After decades of Afghan conflict, Imran Khan regrets Pak's participation in America's 'War on Terror'

Islamabad, PakistanUpdated: Sep 13, 2019, 06:18 PM IST
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File photo: Pakistan Prime Minister Imran Khan. Photograph:(Reuters)

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'We lost 70,000 people. We lost over a hundred billion dollars to the economy. And in the end we were blamed for the Americans not succeeding in Afghanistan. I felt it was very unfair on Pakistan,' Khan said. 

Pakistan should have taken a neutral stance instead of backing America's 'War on Terror' bid against the Soviet rule in Afghanistan, said Prime Minister Imran Khan on Thursday.

American Marines have been fighting the war against Taliban in Afghanistan since the last two decades. In an exclusive interview to a Russian media house on Thursday, Khan said, "I strongly felt Pakistan should have been neutral because joining these groups turned against us."

"We lost 70,000 people. We lost over a hundred billion dollars to the economy. And in the end we were blamed for the Americans not succeeding in Afghanistan. I felt it was very unfair on Pakistan," the prime minister stressed. Khan's comments seem to be a face-saving measure ahead of the upcoming meeting of the Paris-based Financial Action Task Force (FATF) in October.

The watchdog is expected to submit its final evaluation report on Islamabad's action plan to curb terror financing next month.

Last month, the FATF's regional affiliate Asia-Pacific Group (APG) had put Pakistan in the enhanced expedited follow-up list, a category reserved for countries having major deficiencies in their anti-money-laundering and counter-financing of terrorism framework and implementation.

In his interview, Khan further admitted that the terror groups, which were born on the Pakistani soil and funded by America to carry out 'jihad' in Afghanistan, have now turned against Pakistan.

Watch: Pakistan PM Imran Khan on failure of US-Taliban talks

The prime minister stated that taking part in America's war against terrorism has lead to a loss of its own people as well as created a crisis in the economy, the repercussions of which can be felt now as the cash-strapped nation has requested numerous countries and global money lenders for bailout packages to support its plunging credit line.

In a similar admission yesterday, Pakistan's Interior minister Brig (R) Ijaz Ahmed Shah, during a talk show aired on national television, said that his country had spent billions of rupees on proscribed terror outfits operating on Pakistani soil.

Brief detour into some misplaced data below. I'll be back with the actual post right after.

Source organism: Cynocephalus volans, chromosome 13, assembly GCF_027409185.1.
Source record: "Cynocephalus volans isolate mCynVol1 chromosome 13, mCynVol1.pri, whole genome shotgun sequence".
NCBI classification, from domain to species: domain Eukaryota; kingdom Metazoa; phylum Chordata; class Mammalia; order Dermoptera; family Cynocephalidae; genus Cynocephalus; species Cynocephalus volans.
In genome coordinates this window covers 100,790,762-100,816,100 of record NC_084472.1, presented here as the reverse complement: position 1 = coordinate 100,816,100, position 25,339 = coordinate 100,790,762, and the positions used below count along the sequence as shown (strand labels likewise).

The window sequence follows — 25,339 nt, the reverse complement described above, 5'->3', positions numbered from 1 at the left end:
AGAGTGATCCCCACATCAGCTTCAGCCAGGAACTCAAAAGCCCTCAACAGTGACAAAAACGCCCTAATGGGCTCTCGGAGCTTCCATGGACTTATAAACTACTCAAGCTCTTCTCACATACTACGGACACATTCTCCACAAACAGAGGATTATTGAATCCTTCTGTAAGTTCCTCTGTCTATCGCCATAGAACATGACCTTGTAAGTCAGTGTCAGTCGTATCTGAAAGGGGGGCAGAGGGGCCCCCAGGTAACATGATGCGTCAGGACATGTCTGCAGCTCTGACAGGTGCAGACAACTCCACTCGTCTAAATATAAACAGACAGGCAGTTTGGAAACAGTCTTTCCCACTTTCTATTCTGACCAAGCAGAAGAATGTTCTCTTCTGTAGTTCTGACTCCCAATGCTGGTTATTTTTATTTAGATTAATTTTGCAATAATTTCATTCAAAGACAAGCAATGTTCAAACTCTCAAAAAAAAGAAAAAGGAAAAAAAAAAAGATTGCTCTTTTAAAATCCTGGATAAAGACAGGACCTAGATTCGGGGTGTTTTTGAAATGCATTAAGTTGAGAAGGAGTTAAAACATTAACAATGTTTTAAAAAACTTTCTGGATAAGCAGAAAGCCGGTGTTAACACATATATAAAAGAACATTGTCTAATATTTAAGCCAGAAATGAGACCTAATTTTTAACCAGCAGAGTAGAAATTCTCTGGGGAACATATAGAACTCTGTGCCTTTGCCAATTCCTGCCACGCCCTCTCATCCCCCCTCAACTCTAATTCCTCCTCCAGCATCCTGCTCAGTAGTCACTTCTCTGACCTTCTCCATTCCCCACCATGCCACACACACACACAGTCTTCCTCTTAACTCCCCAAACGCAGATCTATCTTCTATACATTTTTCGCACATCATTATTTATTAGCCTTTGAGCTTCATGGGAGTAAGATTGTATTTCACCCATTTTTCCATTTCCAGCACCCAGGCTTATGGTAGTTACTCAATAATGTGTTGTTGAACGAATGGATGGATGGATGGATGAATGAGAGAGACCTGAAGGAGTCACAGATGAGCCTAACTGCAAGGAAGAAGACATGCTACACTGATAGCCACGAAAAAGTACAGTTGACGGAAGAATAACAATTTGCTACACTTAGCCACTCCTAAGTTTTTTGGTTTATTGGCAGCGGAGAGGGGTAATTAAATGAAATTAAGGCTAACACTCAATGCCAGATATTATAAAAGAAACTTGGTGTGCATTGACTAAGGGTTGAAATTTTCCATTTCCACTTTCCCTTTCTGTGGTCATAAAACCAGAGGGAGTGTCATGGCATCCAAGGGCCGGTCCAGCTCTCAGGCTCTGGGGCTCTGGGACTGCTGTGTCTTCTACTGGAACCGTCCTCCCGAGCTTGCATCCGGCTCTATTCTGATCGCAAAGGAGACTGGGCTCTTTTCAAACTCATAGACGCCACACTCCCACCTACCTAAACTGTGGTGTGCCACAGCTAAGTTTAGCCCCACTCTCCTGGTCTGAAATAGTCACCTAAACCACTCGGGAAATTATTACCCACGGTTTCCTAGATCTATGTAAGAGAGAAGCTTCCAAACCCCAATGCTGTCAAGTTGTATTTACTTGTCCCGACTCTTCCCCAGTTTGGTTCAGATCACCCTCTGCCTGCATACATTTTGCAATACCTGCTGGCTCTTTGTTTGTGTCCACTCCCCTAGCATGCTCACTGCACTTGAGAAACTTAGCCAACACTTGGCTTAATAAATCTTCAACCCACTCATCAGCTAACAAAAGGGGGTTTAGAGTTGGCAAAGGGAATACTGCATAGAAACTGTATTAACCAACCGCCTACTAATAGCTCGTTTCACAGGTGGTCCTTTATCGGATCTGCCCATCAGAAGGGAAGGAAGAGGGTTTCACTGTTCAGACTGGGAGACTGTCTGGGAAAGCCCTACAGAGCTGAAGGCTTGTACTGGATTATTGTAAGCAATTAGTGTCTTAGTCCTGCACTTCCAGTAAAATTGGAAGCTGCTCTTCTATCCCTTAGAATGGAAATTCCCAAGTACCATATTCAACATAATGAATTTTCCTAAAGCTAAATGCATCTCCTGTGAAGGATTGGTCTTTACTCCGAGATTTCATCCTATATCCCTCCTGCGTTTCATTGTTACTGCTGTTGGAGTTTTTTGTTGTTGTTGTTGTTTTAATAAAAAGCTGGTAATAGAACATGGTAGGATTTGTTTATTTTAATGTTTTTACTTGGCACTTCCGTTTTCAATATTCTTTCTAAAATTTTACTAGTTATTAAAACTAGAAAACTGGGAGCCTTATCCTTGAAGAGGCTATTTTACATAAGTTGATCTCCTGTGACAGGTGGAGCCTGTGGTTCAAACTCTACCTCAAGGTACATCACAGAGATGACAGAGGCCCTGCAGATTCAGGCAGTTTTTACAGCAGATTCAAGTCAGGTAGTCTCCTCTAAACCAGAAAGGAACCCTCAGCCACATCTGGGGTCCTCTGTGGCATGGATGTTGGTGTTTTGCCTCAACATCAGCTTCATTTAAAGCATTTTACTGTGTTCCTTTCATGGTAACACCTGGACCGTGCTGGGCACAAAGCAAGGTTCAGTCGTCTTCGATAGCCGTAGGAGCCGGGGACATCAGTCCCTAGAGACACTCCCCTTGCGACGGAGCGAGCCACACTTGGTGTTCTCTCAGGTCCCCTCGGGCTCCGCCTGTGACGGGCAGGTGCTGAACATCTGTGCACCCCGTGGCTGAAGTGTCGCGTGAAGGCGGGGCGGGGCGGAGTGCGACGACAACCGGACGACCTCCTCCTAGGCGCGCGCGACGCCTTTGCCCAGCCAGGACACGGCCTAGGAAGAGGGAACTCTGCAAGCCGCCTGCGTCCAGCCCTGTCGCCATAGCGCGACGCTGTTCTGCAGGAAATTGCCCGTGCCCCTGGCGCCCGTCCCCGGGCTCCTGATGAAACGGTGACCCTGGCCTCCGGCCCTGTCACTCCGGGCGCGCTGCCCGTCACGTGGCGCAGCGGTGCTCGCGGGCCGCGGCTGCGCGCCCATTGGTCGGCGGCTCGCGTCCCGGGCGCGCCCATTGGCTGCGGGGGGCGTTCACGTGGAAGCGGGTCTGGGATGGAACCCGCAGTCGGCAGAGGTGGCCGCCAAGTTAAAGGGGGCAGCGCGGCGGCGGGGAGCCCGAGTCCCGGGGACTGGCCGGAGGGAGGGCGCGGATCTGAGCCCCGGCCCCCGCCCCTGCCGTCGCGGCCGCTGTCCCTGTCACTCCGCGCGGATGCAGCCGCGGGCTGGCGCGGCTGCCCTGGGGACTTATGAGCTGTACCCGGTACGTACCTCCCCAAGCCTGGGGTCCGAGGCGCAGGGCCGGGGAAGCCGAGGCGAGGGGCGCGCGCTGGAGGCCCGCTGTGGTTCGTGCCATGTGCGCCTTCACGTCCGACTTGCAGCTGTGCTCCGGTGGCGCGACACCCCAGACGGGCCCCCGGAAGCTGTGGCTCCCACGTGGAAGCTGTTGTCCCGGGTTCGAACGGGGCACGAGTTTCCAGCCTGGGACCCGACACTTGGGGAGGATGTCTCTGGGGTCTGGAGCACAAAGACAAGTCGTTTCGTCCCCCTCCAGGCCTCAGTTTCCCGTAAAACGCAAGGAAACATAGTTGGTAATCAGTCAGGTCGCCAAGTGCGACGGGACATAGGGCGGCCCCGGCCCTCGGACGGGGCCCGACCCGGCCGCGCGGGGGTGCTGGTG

Meanwhile, continuing the accusations over Pakistan joining the US-led global campaign against terrorism, the cricketer-turned-politician also said that Islamabad had been training the Mujahedeen fighters, who were "funded by the American CIA" to wage war against the Soviet Union in Afghanistan in the 1980s.

But as it was the US' turn to invade Afghanistan, "these groups turned against us," he stated.

"Participating in the war... (and I repeat)... I was against it because in 80s we were trading these Mujahedeen people to do jihad against the Soviets when they occupied Afghanistan. So these people were trained by Pakistan funded by the CIA. And now, decades later, the same groups who were all in Pakistan are supposed to say that now it's no longer jihad. It's terrorism. But it is not the case," he stated.

"It was a big contradiction."

"Well you see, had we not participated in the American war after 9/11, we would not have been the world's dangerous country," Khan said.

Earlier, during his maiden visit to the United States in July, Khan had made a similar revelation that his country still has about 30,000 to 40,000 militants "who have been trained and fought in some part of Afghanistan or Kashmir."

Khan had also said that before his Pakistan Tehreek-e-Insaf government came into power, the governments did not have the "political will" to disarm militant groups operating on their soil.

During a separate event, the Pakistani Prime Minister also said that they had 40 different militant groups operating within its borders.